Goose and Maverick sing You've Lost That Loving Feeling
After the show my friends and I settled in for some pints and pitchers at a local pub. To my surprise there were more than a few sailors and Naval officers among the bar patrons. Like the Angels, their presence could not be ignored: handsome young men, clean cut in crispy white uniforms, shiny shoes and the hats hats hats all piled up on a ledge, I imagine for the purpose of keeping them tidy while they watched football or played air hockey. There was certainly a hat for every serviceman in the joint: starchy white and rounded sailors caps and wide-brimmed and polished officer's hats adorned in gold ornaments and filigree. Put together with the flamboyant aircraft we'd watched all afternoon, this picture of seamen at play reminded me of a movie, hard. This meeting of the real and the fantasy of the days' dealings was noticed by everyone and so when it was declared, in friendly buzzing slurs, that before the end of the night Top Gun must be seen, the decision was unanimous. I hadn't seen the film in quite some time and the thought of having to see it with such friends as those who, like me, so suddenly cultured a need for speed sent me into a frenzy of excitement.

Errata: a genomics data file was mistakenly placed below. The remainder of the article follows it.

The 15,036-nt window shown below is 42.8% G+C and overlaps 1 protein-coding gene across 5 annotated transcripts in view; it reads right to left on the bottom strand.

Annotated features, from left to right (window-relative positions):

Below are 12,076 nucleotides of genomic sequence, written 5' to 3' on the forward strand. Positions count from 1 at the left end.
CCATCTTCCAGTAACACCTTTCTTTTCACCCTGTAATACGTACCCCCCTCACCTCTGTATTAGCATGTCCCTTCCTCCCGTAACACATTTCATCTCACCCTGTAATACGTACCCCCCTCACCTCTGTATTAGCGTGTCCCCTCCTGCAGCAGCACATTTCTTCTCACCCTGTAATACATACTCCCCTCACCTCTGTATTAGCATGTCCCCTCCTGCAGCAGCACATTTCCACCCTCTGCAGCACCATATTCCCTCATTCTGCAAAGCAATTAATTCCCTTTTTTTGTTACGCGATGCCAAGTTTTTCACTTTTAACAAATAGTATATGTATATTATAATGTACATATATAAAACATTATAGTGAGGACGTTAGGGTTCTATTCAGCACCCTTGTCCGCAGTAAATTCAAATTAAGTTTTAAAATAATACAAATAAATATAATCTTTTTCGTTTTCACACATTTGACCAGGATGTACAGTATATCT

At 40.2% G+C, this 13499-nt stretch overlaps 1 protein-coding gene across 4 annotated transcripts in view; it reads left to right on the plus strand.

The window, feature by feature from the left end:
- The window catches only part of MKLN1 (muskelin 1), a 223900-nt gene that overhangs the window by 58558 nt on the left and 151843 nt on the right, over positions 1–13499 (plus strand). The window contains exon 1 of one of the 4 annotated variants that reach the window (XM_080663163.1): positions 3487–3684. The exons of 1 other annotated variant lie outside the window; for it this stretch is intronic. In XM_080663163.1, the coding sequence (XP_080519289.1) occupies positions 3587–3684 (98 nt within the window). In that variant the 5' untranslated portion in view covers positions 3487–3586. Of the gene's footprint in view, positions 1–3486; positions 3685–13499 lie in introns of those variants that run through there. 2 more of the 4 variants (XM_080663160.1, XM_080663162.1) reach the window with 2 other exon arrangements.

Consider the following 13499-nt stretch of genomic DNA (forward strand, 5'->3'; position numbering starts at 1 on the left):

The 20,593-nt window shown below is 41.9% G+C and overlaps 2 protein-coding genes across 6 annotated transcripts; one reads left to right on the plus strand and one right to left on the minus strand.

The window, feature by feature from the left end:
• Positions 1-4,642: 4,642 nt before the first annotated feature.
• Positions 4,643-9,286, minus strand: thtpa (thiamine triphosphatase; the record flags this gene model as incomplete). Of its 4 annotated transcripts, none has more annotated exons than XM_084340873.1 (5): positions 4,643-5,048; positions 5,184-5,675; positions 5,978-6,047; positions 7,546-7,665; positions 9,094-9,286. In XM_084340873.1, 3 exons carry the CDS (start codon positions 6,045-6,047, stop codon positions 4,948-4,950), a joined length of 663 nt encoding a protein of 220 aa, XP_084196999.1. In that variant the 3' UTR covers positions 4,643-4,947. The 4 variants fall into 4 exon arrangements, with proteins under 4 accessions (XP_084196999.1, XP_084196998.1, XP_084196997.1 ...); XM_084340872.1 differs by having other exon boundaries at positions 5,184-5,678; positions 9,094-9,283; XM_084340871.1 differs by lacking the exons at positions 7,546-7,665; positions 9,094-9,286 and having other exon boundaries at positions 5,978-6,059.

Continue reading...

30 Rock - One Small Step For Network TV

Posted by Miss Ess, February 8, 2008 02:46pm | Post a Comment
 30 Rock Season 1 is out on DVD at last!

30 rock tina fey rachel dratch alec baldwin tracey morgan

Ex-SNLer Tina Fey writes and produces the show. I never paid much attention to SNL, but when I did I alec baldwin tina fey tracey morgan 30 rockalways thought Tina was onto something. I feel like she knows what it is like to be a real life woman, and for this, I salute her. She knows what it's like to find women who care about highlighting their hair or finding that perfect nail shop completely alien. She knows what it is like to be the not-as-cute friend, the one who watches quietly while her more high maintenance pals score dates. She knows what it is like to finally get a date and then feel so awkward in that world that one can't imagine how anyone actually forms a real relationship.

In other words, what I like best about Tina Fey and her writing is that she isn't afraid to just be herself. Isn't that refreshing? What kind of world would we have if more people felt comfortable and confident enough to just be themselves? But in the meantime, let's just say, the ratings for this tina fey 30 rock jane krakowskishow have not been good. Ah, America.

30 Rock
takes place on the set of a variety show that Liz Lemon (Fey) and her old blonde friend Jenna (Jane Krakowski) created. Liz is the head writer of the show and Jenna stars on it ... Until one day a new boss who is used to running the corporate headquarters of General Electric, Jack (Alec Baldwin), bursts their bubble and hires unstable movie star Tracey Jordan (Tracey Morgan) to headline the show.

Continue reading...